USS Alexander Hamilton

REUNITING SHIPMATES OF THE USS ALEXANDER HAMILTON, SSBN 617

Follow-On-Test (FOT) of Polaris A-2 Missile

Around Patrol 3 or 4, we engaged in an FOT involving the actual launch of 4 missiles. One of the 4 failed upon transfer to "Internal Power." The problem turned out to be that the battery had been previously activated at some prior time and therefore was expended.

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Looks like MTRE did its job! What MTRE was onboard then. When I got there in '79 it was MTRE Mk 7. I work for Lockheed Martin and it is interesting that MTRE is up to Mk 11 and is essentially nothing more than a single VXI card and it resides in what they call the Missile Interface Box. There is one MTRE card and one MIB per tube.
I remember one of our MTRE techs got so tired of MTRE 7 failing its daily System Verification Test (9000 test) that when he caught it on a good day he would run several of them so he could have good printouts in advance if he needed them for future days!
It was MTRE 6. MTRE 6 was located in MCC on the port side and it was what we called the Tactical MTRE. MTRE 7, on the other hand, was located on the starboard side of MCC and was used primarily for missile testing. MTRE 6 was limited to a simple "GO/NO GO" while MTRE 7 would actually give voltage and resistance readouts.

If my memory is correct, the problem occurred because during some previous WSRT, the MTRE 6 operator was late noticing that the switch was in the wrong position for a WSRT and repositioned it during the interval that a missile was going through the "PREPARE" sequence. That was over 40 years ago, so don't hold me to the details.

Stan Tribble said:
Looks like MTRE did its job! What MTRE was onboard then. When I got there in '79 it was MTRE Mk 7. I work for Lockheed Martin and it is interesting that MTRE is up to Mk 11 and is essentially nothing more than a single VXI card and it resides in what they call the Missile Interface Box. There is one MTRE card and one MIB per tube.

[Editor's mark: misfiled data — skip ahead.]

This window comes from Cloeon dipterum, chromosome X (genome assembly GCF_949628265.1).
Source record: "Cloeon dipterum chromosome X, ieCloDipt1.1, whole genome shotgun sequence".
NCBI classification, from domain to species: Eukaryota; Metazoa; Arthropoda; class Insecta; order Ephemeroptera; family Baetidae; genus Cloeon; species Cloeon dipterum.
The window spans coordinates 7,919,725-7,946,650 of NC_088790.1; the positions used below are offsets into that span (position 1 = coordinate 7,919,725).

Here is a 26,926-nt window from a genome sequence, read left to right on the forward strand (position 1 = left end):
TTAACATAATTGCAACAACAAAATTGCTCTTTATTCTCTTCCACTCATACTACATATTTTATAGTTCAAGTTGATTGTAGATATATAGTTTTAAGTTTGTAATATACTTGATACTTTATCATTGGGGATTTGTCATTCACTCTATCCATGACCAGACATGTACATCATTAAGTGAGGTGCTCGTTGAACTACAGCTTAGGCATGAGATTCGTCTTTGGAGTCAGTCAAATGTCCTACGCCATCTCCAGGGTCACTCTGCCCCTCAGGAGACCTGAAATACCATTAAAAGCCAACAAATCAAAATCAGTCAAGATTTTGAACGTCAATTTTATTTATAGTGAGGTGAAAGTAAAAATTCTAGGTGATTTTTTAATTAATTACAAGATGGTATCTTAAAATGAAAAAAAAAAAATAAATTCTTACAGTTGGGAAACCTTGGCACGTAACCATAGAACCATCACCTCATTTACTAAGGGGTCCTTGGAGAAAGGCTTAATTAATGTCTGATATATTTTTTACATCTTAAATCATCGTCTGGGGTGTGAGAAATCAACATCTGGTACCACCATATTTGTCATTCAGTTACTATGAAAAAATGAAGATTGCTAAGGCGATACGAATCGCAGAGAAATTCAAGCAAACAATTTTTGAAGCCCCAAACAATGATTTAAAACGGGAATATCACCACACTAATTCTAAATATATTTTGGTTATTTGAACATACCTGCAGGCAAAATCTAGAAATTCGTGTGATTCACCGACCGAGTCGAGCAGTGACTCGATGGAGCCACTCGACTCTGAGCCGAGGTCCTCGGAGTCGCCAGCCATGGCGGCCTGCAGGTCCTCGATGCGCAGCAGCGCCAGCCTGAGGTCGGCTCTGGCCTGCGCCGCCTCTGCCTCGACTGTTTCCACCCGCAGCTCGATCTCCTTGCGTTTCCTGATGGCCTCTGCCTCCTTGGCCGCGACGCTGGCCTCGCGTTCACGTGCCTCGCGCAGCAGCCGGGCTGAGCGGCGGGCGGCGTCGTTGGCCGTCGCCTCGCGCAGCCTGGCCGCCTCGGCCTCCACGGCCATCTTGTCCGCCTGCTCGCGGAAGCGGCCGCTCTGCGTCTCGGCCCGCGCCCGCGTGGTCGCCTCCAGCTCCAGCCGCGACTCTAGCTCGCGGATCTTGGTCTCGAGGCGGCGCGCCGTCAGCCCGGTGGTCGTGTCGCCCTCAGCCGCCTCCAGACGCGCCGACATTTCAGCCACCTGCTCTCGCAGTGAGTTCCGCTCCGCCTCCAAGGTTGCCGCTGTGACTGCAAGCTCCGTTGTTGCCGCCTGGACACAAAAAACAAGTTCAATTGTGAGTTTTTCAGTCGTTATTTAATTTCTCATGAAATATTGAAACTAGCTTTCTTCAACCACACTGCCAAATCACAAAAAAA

I remember one of our MTRE techs got so tired of MTRE 7 failing its daily System Verification Test (9000 test) that when he caught it on a good day he would run several of them so he could have good printouts in advance if he needed them for future days!
Yes - I stand corrected. I always knew that MTRE 6 was tactical and MTRE 7 was non-tactical, but was thinking that MTRE 7 made the GO-NO GO decision on battery voltage, but you are right - it would have been MTRE 6. I also remember that MTRE 7 was sometimes referred to as the most tactical non-tactical piece of equipment on the boat!

George Murray said:
It was MTRE 6. MTRE 6 was located in MCC on the port side and it was what we called the Tactical MTRE. MTRE 7, on the other hand, was located on the starboard side of MCC and was used primarily for missile testing. MTRE 6 was limited to a simple "GO/NO GO" while MTRE 7 would actually give voltage and resistance readouts.

If my memory is correct, the problem occurred because during some previous WSRT, the MTRE 6 operator was late noticing that the switch was in the wrong position for a WSRT and repositioned it during the interval that a missile was going through the "PREPARE" sequence. That was over 40 years ago, so don't hold me to the details.

Stan Tribble said:
Looks like MTRE did its job! What MTRE was onboard then. When I got there in '79 it was MTRE Mk 7. I work for Lockheed Martin and it is interesting that MTRE is up to Mk 11 and is essentially nothing more than a single VXI card and it resides in what they call the Missile Interface Box. There is one MTRE card and one MIB per tube.
I remember one of our MTRE techs got so tired of MTRE 7 failing its daily System Verification Test (9000 test) that when he caught it on a good day he would run several of them so he could have good printouts in advance if he needed them for future days!

 

 

 

 

 

 

 

 

 

 

 

 

 

 

 

 

 

 

 

 

 

 

 

 

 

 

 

 

 

 

 

 

 

 

It was patrol 3 that we had the 1st fot ofd 2

 

 

 

 

 

 

I remember it well . We pulled the Guidence system out and left it on the rails still joined to the missile and I snaked under it into the equipment section and changed the battery . We buttoned up and fired it .
You've got a better memory than I have. s/George

Richard Winston Sellers ( Dick ) said:
I remember it well . We pulled the Guidence system out and left it on the rails still joined to the missile and I snaked under it into the equipment section and changed the battery . We buttoned up and fired it .

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